Tag Archives: RAF Lakenheath

R.I.P. Debbie Parker, Gray, Wallace, Dixon. I love & miss you!

Debbie

Debbie

Yesterday, a Christmas card I had sent to my friend of thirty years, Debbie Dixon, came back. A cursory line hand-written on the back, perhaps by the person who lives in her house now, said “I’m sorry to say Ms. Dixon passed away”.

The truly shocking thing was that when I Googled and found her obituary, I learnt that she died three years ago!

That explains why I hadn’t had a Christmas card from her for the last few years!

I had thought that maybe she was still “pissed” (her word) at me for a brief falling out we’d had a few years ago when I had posted a photo of her on Facebook. She had at the time gone mad! Lecturing me about how once a thing is on the internet it is there forever and how she didn’t want certain people finding her! I apologised and assured her that I wouldn’t EVER post another photo of her!

Later she apologised for her over-reaction and further explained her fears about the internet, which as time goes on I come to appreciate much more deeply.

She came to visit me in Ireland a few years ago and I gave her a tour of all the things she had on her list! She was a very organised person!

I first knew Debbie when she came to RAF Lakenheath in Suffolk where I was working as a Civil Servant attached to the USAF Hospital in Medical Supply. My job was keypunch operator on a very old-fashioned card punch machine.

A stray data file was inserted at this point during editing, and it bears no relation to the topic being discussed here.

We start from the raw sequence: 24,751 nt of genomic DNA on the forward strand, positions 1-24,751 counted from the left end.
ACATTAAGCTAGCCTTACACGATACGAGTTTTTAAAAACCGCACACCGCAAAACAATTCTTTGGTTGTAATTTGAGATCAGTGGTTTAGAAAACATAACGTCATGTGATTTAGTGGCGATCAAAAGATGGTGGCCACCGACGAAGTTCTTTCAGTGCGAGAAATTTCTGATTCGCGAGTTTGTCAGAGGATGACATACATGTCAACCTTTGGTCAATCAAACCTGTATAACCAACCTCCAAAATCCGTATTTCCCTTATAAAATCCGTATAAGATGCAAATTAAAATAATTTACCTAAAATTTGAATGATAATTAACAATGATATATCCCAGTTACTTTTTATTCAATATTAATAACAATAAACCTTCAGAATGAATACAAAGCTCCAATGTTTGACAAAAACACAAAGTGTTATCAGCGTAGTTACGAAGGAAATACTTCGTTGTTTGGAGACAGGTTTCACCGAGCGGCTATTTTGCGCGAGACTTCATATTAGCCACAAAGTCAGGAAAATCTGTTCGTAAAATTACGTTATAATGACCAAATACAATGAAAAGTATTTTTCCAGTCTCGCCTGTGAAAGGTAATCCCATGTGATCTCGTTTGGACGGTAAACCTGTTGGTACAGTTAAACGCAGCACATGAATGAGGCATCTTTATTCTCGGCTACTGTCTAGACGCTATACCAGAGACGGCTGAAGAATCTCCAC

at RAF Lakenheath 1985

at RAF Lakenheath 1985

Before she came, her PCS documents arrived and we all scrutinized them to see who the new Airman Basic was! We found out that she was single but that she had one dependent, a son, PJ; I think he may have been about 3 at the time.

I liked her immediately. Her sassy attitude, her way of rolling her huge round eyes, and that way Black American women have of sucking through their teeth! She was awesome.

She was such a great friend.

She got me in to various shops and bought things for me that I wouldn’t have been entitled to buy with my sterling. I still have a leather-bound, gold-leaf book of World Poetry that she bought me; one of my favourite books.

We went ‘clubbing’ on the base (Mildenhall), fuelled on cheap Liebfraumilch first! We would laugh at the dopey Airmen who would come over to our table and ask each one of us in turn to dance! Her expression, wordless would say it all: “boy, don’t come over here insulting me, asking me SECOND or THIRD after you’ve been turned down already by my girlfriends! Get out of my face!”

Debbie had a very definite idea of what she expected from a boyfriend or husband. I always felt her expectations were unreasonable, but she stuck to her high standards! Her boyfriend when I worked with her was an adorable young man called Eugene Green. He failed her by not buying her presents! She was contemptuous of his efforts to explain that all the spare cash he earned he sent home to his family. She said he came from “The Projects” which was an expression I did not understand at the time! She liked to lavish her friends with gifts, and I knew her well enough that she expected them back!